(Reuters) – Broadcom Ltd, led by dynamic Chief Executive Hock Tan, is unlikely to put the brakes on an acquisition spree after its $117 billion bid for Qualcomm Inc was blocked by U.S. President Donald Trump on national security grounds.
That was the immediate reaction from Wall Street’s tech sector analysts to Trump’s surprise intervention on Monday afternoon to block what would have been the biggest ever tech merger.
Most assumed Broadcom would walk away from the Qualcomm deal and some identified San Jose-based Xilinx Inc and Israel’s Mellanox Technologies Ltd as its likely next targets.
“We’ll see if there is anything else Broadcom can do to fight but given a likely long timeframe for a battle, and the fact that (U.S. government panel) CFIUS seems so arrayed against them, we suspect they may be near the end of their rope,” Bernstein analyst Stacy Rasgon said.
Broadcom could not be immediately reached for comment.
While a Qualcomm deal would have made Broadcom the dominant supplier of chips used in smartphones and brought the company to the forefront of developing technology for the next generation of mobile network technology (5G), it can still make a string of smaller deals to build heft.
“We believe Broadcom’s options start with a continuation of broadly-scoped communications-focused M&A,” B Riley analyst Craig Ellis said.“Broadcom covets high-margin, technology-rich moderate growth businesses with complimentary end market and customer exposure.”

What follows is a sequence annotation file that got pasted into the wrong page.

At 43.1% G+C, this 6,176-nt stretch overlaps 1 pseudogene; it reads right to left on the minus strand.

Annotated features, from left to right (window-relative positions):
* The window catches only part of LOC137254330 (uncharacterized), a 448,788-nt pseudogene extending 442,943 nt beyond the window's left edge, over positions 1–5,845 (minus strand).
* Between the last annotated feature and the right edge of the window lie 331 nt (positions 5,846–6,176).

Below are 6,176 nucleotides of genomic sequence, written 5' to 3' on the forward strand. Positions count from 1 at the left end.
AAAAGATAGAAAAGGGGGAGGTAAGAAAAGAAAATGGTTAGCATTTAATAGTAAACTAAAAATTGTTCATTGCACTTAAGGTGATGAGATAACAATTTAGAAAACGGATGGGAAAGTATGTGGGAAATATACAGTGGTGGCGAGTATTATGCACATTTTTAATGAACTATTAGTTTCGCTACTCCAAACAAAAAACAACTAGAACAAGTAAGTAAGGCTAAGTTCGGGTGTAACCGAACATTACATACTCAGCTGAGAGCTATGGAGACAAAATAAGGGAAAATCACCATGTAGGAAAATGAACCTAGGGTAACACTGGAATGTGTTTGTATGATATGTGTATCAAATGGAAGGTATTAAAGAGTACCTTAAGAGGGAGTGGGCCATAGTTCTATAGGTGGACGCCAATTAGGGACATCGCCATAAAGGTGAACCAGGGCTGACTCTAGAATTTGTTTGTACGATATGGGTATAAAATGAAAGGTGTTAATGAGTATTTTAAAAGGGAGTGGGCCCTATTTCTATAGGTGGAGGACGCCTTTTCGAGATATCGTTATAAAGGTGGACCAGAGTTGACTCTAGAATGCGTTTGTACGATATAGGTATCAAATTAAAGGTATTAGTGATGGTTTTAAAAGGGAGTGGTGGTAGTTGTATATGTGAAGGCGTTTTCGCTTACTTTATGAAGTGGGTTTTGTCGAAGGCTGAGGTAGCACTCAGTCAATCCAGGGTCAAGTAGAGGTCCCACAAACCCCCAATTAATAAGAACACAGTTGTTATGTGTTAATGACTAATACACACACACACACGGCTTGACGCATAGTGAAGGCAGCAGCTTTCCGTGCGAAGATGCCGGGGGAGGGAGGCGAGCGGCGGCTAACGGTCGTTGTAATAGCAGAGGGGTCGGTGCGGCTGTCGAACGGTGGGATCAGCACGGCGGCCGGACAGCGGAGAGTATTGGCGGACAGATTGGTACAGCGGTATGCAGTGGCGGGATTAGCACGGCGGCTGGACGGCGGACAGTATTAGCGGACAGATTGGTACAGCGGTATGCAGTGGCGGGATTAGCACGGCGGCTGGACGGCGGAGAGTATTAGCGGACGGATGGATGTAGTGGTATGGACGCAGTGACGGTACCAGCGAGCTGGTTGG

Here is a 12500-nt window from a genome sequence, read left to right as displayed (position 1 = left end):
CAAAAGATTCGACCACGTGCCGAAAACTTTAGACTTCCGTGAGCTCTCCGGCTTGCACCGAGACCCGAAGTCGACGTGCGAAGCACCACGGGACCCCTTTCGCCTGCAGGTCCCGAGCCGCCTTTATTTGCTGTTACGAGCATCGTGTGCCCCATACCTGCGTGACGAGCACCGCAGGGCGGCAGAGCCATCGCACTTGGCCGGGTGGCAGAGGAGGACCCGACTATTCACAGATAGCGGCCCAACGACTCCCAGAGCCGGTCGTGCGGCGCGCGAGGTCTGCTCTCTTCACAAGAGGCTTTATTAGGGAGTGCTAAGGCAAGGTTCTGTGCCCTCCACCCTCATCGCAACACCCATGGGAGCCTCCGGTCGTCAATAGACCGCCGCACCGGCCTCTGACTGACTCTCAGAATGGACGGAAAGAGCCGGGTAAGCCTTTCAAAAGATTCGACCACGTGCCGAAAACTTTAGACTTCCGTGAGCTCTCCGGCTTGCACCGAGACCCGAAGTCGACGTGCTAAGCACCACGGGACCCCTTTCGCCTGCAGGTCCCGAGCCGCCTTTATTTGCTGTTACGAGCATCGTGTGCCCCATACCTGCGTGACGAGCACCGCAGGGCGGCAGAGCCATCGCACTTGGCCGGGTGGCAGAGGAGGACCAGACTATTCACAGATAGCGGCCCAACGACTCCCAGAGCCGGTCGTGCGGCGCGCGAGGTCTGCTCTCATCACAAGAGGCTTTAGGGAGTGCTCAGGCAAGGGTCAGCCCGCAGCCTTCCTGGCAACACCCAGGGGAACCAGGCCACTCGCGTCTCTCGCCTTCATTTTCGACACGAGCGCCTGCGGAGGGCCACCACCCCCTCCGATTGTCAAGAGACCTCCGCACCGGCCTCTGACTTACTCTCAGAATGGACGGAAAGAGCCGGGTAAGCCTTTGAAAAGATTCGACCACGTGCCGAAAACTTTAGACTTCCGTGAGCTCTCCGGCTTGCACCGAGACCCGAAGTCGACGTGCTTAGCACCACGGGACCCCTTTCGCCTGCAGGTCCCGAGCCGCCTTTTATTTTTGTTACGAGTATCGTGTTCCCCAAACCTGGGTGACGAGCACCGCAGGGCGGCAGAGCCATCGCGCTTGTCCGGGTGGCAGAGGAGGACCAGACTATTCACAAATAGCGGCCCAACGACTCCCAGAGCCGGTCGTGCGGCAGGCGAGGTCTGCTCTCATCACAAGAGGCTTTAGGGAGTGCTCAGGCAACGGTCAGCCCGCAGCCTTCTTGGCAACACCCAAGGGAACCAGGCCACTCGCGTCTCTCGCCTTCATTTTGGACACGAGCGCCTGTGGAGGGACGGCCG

Xilinx and Mellanox would be a good fit for Broadcom, though not as a transformational level like Qualcomm. Xilinx makes chips used for wireless communication and Mellanox’s products connect servers and storage systems, complementing Broadcom’s broad portfolio.
Xilinx has a market capitalization of $20 billion and Mellanox just under $4 billion.
Neither company was immediately available for comment.
Broadcom CEO Tan is a serial acquirer who has turned Avago, the small chipmaker he was running with a market value of just $3.5 billion in 2009, into a giant with a market capitalization of over $100 billion in less than a decade.
Tan bought Broadcom for $37 billion in a leveraged deal in 2015 and followed it up with a $5.5 billion deal to acquire Brocade Communications two years later.
The Committee on Foreign Investment in the United States (CFIUS), which raised concerns about the Qualcomm deal, listed the highly-leveraged nature of Broadcom’s bid for its larger rival as a major concern and a risk to Qualcomm’s leadership on mobile technology.
For smaller deals, however, Broadcom has a lot of firepower: about $11 billion in cash and the potential to generate nearly $9 billion per year in free cash flow, according to analysts’ estimates.